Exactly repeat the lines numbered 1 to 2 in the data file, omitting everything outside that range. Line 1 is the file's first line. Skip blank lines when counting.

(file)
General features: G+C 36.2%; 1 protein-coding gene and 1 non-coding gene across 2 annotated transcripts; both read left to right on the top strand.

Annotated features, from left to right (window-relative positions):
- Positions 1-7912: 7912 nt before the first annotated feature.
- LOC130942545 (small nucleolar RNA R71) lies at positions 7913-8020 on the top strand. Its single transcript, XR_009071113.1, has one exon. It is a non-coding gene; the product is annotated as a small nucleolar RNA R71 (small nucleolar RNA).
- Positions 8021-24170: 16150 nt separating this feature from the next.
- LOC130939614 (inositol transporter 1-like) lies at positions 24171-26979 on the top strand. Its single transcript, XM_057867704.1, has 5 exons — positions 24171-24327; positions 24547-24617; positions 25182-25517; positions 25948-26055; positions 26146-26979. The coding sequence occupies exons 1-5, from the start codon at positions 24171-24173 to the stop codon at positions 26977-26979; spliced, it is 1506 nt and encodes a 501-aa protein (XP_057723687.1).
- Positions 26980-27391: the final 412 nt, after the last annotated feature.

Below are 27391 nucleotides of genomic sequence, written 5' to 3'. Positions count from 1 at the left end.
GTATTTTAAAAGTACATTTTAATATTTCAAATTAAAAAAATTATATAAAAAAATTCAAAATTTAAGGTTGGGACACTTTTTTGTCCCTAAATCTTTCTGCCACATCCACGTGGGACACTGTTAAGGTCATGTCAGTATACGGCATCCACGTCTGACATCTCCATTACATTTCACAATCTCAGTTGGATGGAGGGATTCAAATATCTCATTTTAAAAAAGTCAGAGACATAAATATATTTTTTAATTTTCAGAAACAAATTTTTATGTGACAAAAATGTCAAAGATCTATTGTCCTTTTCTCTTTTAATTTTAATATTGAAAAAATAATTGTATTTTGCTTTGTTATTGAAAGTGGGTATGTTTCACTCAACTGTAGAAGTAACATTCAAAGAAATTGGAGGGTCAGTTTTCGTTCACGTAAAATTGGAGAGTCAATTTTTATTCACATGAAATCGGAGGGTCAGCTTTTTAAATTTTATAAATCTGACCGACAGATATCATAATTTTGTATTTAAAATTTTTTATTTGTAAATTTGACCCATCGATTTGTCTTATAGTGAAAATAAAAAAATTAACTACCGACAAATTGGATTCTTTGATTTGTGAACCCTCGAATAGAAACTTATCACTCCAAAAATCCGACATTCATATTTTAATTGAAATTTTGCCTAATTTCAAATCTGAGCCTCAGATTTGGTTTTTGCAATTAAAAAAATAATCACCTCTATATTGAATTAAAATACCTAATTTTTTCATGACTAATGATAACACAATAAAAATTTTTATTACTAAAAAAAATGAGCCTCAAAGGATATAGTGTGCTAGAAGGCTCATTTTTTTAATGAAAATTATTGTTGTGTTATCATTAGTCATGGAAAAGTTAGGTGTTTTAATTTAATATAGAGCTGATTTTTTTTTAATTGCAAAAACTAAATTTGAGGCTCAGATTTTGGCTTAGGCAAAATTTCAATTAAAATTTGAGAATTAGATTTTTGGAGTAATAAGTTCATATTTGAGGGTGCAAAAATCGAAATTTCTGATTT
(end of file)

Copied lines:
General features: G+C 36.2%; 1 protein-coding gene and 1 non-coding gene across 2 annotated transcripts; both read left to right on the top strand.

Annotated features, from left to right (window-relative positions):